The Treaties of Rome as travaux préparatoires
The use of travaux préparatoires in the interpretation of European Union (EU) law has traditionally been met with suspicion. As is well known, the Court of Justice (CJEU) rejected recourse to the travaux préparatoires in the interpretation of the Treaties early on, both explicitly and implicitly. The CJEU referred to the spirit, the general scheme and the wording of the provisions as permissible aids in the interpretation of the Treaties; references to the drafting history were conspicuously absent. Only a few heretics argued that European law should follow the more conservative approach that has traditionally been used in public international law. There, the use of travaux préparatoires and reference to the intentions of the contracting parties are widely recognized as a permissible aid to treaty interpretation. Both these traditional positions are deeply problematic. The claim that the travaux should not matter in the interpretation of the Treaties at all allows the Court to move beyond and against the wishes of the contracting states and against any conception of the separation of powers in the context of the European Union. Likewise, the contention that an examination of the travaux could lead to a clear understanding of the intentions of the contracting parties which would then simply have to be implemented by the Court appears to be too simplistic. It ignores the fact that states rarely have singular and unambiguous motives and that these preferences have strongly evolved since 1957.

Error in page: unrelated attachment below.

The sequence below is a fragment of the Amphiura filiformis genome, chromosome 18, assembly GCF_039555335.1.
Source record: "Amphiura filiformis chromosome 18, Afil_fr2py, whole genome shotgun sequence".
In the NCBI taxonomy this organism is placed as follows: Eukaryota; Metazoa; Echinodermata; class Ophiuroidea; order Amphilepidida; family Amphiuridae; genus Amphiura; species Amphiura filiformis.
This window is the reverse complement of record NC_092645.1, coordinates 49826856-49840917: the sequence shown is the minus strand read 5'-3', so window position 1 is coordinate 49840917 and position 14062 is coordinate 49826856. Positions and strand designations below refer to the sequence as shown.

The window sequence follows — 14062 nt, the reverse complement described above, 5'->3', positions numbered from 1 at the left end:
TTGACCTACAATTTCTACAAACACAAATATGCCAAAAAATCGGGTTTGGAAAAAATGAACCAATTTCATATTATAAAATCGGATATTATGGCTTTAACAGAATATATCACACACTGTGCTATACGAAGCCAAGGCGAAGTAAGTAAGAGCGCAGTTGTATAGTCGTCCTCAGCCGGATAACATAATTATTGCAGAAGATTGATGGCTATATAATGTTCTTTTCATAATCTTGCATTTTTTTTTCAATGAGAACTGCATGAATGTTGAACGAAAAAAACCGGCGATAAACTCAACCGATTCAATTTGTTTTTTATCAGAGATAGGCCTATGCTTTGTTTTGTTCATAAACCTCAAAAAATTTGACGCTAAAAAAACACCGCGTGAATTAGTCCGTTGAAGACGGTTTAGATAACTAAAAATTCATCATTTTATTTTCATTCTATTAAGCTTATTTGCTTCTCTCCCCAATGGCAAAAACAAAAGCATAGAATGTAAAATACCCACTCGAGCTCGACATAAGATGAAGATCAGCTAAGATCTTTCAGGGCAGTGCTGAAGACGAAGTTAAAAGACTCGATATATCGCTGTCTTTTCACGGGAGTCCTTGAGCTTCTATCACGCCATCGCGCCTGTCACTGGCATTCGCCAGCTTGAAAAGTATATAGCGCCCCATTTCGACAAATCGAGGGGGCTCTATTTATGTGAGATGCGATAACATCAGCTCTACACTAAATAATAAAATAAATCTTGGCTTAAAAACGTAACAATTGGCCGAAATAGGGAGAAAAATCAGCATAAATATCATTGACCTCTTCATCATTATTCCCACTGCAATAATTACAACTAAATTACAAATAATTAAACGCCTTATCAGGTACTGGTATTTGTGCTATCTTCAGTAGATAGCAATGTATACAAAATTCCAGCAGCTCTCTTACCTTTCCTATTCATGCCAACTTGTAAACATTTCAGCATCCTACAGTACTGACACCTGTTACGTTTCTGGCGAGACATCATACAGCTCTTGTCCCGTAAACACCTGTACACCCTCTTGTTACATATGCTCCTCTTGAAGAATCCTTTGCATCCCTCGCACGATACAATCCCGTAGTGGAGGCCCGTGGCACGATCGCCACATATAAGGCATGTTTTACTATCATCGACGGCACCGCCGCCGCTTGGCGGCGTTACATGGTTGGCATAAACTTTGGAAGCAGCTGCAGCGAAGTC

On the occasion of an international conference on the 60th anniversary of the Treaties of Rome, this project attempts to go beyond the two traditional positions on the status of the travaux. Bringing together lawyers and historians in an unprecedented fashion, it will first revisit the largely forgotten history of the negotiation by qualified historians who would aim to produce well-documented historical narratives that, in their entirety, provide a thorough account of the negotiations leading to the Treaties of Rome. Leading EU lawyers will comment on the findings in order to assess whether the history of the Treaties still speaks to us today. In a second step it will ask to which extent, if any, the travaux préparatoires and the legal history surrounding them have any relevance for contemporary European lawyers. It will situate the Treaties of Rome in the longue durée of legal history. Does their full understanding require us to reconsider established doctrines and orthodox positions of EU law, particularly at a moment where the idea of an ‘ever closer union’ is being subjected to unprecedented challenges? In short, should we go back to history in order to shape the future of the Union? This project will be organised around a two-day conference at the Max Planck Institute for European Legal History which has recently established its new research field ‘History of EU Law’.